High End 2016 - Munich, Germany
- Written by Brent Butterworth Brent Butterworth
- Parent Category: High End 2016 High End 2016
- Created: 08 May 2016 08 May 2016
SoundStage! hasn’t done much coverage of equipment racks, but there were so many appealing models on display at Munich’s High End 2016 that we decided a photo essay was in order. These racks are not mere furniture. They’re all constructed specifically for audio, with various techniques used to channel and/or damp vibration that might affect audio electronics and source devices. All of these companies offer racks in many shapes, sizes, and finishes, so if you like one of these designs but need a different configuration, check out the company’s website to see what your options are.
Eco-focused audiophiles will love Atacama racks, which are handmade in England from sustainable bamboo grown without fertilizers or pesticide. We especially liked the Evoque Eco 35-40 shown here, which is built to house compact audio components. Each of the legs is isolated from the shelves and support spikes with damping material. The model shown here costs £140 per shelf; the company estimates that the North American price would be about $250 per shelf. It’s available in natural finish plus three stained finishes, but only stained finishes will be available in North America.
From a style standpoint, the B by Bassocontinuo was by far our (and probably everyone’s) favorite rack at High End 2016. The shelves are covered in leather in your choice of colors (but we say go for the orange). Insert materials on the shelf tops provide a stiffer footing for components: the Racing series shown here uses carbon fiber, while the Heritage series uses wood veneer. Spiked stainless-steel posts separate the shelves; you can specify three or four posts per shelf. The version shown here costs €5500.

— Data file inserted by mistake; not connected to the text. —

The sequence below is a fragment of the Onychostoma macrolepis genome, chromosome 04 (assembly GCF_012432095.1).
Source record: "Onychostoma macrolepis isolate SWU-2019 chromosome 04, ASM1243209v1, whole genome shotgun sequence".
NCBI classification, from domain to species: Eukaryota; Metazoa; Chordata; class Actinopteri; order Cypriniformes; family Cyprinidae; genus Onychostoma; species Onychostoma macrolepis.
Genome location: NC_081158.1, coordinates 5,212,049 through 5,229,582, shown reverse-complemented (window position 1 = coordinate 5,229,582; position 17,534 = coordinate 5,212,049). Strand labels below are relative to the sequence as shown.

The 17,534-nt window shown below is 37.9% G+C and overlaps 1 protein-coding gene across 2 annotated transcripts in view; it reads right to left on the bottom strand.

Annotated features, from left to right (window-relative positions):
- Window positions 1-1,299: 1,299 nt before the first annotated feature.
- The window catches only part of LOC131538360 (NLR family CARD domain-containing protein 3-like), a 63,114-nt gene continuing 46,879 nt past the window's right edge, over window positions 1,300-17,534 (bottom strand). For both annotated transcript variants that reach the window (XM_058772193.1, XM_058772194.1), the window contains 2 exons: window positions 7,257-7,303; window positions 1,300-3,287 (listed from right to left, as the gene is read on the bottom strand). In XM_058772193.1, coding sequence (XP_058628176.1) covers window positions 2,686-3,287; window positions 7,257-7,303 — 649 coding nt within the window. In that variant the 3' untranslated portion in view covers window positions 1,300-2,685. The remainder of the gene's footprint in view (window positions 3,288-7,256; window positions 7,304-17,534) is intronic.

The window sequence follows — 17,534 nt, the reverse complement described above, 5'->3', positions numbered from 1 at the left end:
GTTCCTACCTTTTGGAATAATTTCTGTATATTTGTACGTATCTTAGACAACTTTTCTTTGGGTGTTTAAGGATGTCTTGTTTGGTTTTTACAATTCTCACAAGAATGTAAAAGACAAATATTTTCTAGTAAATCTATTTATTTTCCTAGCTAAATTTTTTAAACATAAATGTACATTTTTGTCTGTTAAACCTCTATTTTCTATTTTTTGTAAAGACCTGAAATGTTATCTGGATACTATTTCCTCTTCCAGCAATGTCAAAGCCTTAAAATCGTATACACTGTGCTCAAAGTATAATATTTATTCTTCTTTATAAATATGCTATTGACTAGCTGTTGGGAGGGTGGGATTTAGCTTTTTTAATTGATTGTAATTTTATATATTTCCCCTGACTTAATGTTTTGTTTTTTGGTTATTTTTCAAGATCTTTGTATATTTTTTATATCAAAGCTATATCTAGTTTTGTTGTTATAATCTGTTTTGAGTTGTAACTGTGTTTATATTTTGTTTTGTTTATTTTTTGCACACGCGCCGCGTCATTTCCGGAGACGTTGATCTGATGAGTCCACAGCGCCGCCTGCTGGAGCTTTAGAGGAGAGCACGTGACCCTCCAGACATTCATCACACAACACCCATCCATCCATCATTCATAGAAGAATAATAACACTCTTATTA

Blue Horizon’s racks can be configured in all sorts of ways, from traditional stacked equipment racks to complete media centers. A basic model with three shelves costs €1500 in bamboo or €2000 in black or white. The €3500 step-up version includes isolation platforms to “float” the components, plus spiked isolation feet for each shelf.
The colossal extruded-aluminum legs on Cold Ray racks should support even the most ostentatiously massive turntables. The legs are available in 180mm, 225mm, and 325mm lengths, in anodized silver or black finishes. White, black, and wood-finish shelves are available. The base costs €644, with additional shelves available for €308 each. Matching speaker stands use the same anodized-aluminum extrusions.
The Big Reference ci2p Plus from Creaktiv features adjustable isolation feet that elevate each audio component; the feet can be placed in seven different locations to accommodate various component sizes and designs. A channel in the back keeps all the cables neat. The version shown here costs €6000, with a two-shelf version for €3100 and a three-shelf version for €4500.
The wooden audio furniture from Hi-Fi Racks mirrors some of the elemental charm of Parsons tables. Matching equipment racks and speaker stands are available in a variety of finishes. The Podium Reference rack shown here runs £562, with extra shelves adding £153 each. The matching T5 stand costs £241.
Tabula Rasa focuses on long, low wooden racks that look like they could support three or four NFL linebackers. The 55mm-thick shelves of the Deepspace rack shown here are slotted on the bottom so they can be filled with sand to damp vibration and add mass. Just flip it, remove the bottom cover, add sand, replace the cover, and flip it back over. (You might need a couple of those linebackers to help.) The oak rack is available in four stained finishes and three more with a decorative stripe running down the middle of the shelf. The model shown here costs €4680.